U.S. Secretary of State Condoleezza Rice said Thursday that progress has been made on the Democratic People's Republic of Korea (DPRK)'s nuclear issue, but skepticism remains.
"Have we made progress through the six-party framework? Yes. Is there still reason for caution and skepticism? Yes," Rice said during a briefing at the State Department.
"North Korea is disabling its Yongbyon nuclear facility, and we are in the second phase of our implementation agreement to denuclearize the Korean Peninsula. The outcome we and our partners require is a full account from North Korea of all its nuclear programs, including any uranium and nuclear proliferation activities," she said.
Rice hailed the importance of the six-party talks, which group China, the United States, the DPRK, Japan, Russia and South Korea.
"The six-party framework has demonstrated great value. Through it, we have found common ground with China, Japan, Russia and South Korea on denuclearizing the Korean Peninsula and fighting proliferation," Rice said.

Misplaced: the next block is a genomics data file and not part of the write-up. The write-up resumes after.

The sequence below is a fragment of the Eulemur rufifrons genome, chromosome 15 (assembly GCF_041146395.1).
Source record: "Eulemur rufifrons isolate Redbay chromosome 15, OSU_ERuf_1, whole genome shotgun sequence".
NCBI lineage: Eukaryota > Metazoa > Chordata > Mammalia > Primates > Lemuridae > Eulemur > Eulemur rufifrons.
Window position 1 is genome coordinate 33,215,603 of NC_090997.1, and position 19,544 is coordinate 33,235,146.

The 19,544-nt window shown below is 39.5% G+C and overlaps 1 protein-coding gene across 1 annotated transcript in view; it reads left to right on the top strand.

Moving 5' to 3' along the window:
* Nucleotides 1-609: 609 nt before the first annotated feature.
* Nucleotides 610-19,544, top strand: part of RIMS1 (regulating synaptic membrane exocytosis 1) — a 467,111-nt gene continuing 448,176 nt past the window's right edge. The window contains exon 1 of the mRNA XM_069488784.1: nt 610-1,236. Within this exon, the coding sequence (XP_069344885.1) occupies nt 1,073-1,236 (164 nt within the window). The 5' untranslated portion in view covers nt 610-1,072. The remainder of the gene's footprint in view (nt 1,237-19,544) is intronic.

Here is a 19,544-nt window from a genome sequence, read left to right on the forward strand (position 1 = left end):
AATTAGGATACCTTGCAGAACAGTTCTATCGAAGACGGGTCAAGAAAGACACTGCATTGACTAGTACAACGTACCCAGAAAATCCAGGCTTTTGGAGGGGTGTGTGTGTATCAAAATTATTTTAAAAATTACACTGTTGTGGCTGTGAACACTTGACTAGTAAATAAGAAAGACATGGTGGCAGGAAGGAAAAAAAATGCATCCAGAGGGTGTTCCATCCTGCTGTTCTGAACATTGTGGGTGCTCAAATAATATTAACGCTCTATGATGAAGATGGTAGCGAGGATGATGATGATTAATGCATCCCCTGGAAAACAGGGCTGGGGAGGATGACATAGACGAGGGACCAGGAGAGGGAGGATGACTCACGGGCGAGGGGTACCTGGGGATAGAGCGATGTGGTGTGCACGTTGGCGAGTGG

Rice emphasized that the six-party talks will eventually lead to "the actual removal, for the first time in history, of nuclear material from North Korea and a verifiable end to its nuclear programs."
Under an agreement reached at the six-party talks in Beijing in February last year, the DPRK agreed to abandon all nuclear weapons and nuclear programs and declare all its nuclear programs and facilities by the end of last year, in exchange for diplomatic and economic incentives.
However, the DPRK missed the deadline, although there was reported progress in its nuclear disablement and declaration.
The United States has urged the DPRK to fully declare its nuclear programs and activities.